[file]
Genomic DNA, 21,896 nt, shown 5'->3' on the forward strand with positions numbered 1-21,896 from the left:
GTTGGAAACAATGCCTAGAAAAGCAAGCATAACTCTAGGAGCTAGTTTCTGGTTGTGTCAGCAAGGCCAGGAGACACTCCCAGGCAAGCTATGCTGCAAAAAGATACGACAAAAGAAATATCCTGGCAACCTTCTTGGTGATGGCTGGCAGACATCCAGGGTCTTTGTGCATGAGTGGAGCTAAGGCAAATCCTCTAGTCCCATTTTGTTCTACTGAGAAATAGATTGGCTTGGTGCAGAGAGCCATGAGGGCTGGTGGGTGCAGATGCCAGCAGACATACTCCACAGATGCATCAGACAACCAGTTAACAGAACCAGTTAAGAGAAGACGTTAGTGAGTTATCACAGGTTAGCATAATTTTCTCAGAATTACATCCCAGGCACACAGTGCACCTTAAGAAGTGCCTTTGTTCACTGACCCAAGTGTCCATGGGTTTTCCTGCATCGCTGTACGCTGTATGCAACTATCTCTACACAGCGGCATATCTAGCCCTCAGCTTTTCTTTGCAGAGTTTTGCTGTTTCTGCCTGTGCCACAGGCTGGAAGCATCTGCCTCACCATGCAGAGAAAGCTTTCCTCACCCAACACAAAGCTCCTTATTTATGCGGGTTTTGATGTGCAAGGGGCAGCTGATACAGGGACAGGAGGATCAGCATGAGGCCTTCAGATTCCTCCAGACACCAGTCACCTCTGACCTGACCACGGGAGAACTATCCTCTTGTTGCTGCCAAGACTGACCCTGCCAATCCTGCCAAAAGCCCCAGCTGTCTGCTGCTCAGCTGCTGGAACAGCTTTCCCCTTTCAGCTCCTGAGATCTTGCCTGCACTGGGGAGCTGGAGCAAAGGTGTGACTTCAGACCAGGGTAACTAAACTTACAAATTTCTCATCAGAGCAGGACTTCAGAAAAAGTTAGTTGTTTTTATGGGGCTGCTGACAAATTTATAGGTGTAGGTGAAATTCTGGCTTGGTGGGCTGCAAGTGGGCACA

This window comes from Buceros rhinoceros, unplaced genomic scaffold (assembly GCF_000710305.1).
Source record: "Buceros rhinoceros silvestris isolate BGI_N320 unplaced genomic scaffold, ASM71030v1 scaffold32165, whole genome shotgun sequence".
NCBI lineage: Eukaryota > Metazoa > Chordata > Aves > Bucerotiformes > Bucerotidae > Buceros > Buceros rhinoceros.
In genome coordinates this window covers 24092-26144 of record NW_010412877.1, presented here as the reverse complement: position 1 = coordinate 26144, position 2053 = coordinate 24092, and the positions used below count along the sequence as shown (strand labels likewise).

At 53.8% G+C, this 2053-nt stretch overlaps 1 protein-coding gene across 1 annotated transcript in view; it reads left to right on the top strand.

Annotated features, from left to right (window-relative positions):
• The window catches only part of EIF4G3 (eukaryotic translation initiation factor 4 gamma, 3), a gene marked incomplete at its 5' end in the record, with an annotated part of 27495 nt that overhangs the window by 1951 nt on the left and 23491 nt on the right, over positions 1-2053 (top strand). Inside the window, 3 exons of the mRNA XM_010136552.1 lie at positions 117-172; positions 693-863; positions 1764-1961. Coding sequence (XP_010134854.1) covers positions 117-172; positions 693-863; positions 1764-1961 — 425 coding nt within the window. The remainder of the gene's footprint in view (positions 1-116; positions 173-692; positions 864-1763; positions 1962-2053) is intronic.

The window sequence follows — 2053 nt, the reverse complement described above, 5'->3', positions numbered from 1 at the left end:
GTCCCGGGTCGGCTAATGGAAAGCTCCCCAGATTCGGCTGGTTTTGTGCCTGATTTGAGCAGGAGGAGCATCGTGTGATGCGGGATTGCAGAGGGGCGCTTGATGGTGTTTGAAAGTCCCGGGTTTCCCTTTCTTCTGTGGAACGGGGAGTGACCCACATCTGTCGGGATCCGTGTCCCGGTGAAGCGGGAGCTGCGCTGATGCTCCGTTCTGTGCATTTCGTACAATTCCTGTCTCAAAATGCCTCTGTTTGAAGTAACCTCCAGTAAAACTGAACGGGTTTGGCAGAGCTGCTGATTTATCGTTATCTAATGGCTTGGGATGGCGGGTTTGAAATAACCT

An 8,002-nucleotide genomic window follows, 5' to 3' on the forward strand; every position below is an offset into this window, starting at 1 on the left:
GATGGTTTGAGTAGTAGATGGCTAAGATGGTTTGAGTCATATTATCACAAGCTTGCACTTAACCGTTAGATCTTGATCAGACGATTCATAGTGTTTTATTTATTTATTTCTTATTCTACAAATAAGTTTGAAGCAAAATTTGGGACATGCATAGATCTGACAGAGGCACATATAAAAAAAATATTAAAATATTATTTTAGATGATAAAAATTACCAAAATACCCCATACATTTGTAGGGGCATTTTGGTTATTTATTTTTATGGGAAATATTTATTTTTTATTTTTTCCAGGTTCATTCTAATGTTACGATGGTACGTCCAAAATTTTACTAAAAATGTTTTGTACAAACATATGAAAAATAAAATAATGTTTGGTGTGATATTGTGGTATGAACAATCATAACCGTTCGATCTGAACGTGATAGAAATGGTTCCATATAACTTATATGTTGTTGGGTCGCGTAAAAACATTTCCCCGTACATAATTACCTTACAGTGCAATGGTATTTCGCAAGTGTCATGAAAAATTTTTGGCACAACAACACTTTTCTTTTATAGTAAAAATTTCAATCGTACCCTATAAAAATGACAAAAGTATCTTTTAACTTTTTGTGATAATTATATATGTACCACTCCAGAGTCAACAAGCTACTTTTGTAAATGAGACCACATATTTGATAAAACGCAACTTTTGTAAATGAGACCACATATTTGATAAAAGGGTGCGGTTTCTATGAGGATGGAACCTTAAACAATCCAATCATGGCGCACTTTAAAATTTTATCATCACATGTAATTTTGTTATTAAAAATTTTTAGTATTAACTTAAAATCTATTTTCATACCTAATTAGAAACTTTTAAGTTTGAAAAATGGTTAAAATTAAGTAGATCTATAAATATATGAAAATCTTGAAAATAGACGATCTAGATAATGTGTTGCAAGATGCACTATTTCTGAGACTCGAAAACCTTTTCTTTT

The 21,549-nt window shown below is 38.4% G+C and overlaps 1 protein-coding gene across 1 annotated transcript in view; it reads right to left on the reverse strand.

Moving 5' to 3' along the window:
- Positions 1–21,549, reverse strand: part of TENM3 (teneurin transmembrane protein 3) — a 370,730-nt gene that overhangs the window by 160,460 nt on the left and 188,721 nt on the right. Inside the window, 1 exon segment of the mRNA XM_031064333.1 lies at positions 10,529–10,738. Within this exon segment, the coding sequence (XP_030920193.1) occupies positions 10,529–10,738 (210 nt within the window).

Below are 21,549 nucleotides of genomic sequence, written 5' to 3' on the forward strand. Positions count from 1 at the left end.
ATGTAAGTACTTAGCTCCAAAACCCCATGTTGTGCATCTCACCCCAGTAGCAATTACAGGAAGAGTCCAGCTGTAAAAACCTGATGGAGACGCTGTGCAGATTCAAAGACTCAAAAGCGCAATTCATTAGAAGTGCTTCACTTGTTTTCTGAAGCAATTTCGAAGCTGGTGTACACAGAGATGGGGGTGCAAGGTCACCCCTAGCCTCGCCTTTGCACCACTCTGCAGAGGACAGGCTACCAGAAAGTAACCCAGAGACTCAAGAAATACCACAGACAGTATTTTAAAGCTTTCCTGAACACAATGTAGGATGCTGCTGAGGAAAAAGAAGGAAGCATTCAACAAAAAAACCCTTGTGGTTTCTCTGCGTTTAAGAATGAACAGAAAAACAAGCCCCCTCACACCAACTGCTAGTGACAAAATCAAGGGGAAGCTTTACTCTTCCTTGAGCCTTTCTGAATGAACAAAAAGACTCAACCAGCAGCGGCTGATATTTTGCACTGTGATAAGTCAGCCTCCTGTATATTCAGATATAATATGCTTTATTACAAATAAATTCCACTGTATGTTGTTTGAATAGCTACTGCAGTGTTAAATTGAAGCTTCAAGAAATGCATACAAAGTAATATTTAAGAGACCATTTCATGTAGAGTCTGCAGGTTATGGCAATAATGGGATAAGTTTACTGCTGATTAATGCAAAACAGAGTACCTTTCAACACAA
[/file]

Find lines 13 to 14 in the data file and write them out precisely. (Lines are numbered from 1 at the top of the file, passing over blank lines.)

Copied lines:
GATGGTTTGAGTAGTAGATGGCTAAGATGGTTTGAGTCATATTATCACAAGCTTGCACTTAACCGTTAGATCTTGATCAGACGATTCATAGTGTTTTATTTATTTATTTCTTATTCTACAAATAAGTTTGAAGCAAAATTTGGGACATGCATAGATCTGACAGAGGCACATATAAAAAAAATATTAAAATATTATTTTAGATGATAAAAATTACCAAAATACCCCATACATTTGTAGGGGCATTTTGGTTATTTATTTTTATGGGAAATATTTATTTTTTATTTTTTCCAGGTTCATTCTAATGTTACGATGGTACGTCCAAAATTTTACTAAAAATGTTTTGTACAAACATATGAAAAATAAAATAATGTTTGGTGTGATATTGTGGTATGAACAATCATAACCGTTCGATCTGAACGTGATAGAAATGGTTCCATATAACTTATATGTTGTTGGGTCGCGTAAAAACATTTCCCCGTACATAATTACCTTACAGTGCAATGGTATTTCGCAAGTGTCATGAAAAATTTTTGGCACAACAACACTTTTCTTTTATAGTAAAAATTTCAATCGTACCCTATAAAAATGACAAAAGTATCTTTTAACTTTTTGTGATAATTATATATGTACCACTCCAGAGTCAACAAGCTACTTTTGTAAATGAGACCACATATTTGATAAAACGCAACTTTTGTAAATGAGACCACATATTTGATAAAAGGGTGCGGTTTCTATGAGGATGGAACCTTAAACAATCCAATCATGGCGCACTTTAAAATTTTATCATCACATGTAATTTTGTTATTAAAAATTTTTAGTATTAACTTAAAATCTATTTTCATACCTAATTAGAAACTTTTAAGTTTGAAAAATGGTTAAAATTAAGTAGATCTATAAATATATGAAAATCTTGAAAATAGACGATCTAGATAATGTGTTGCAAGATGCACTATTTCTGAGACTCGAAAACCTTTTCTTTT

The 21,549-nt window shown below is 38.4% G+C and overlaps 1 protein-coding gene across 1 annotated transcript in view; it reads right to left on the reverse strand.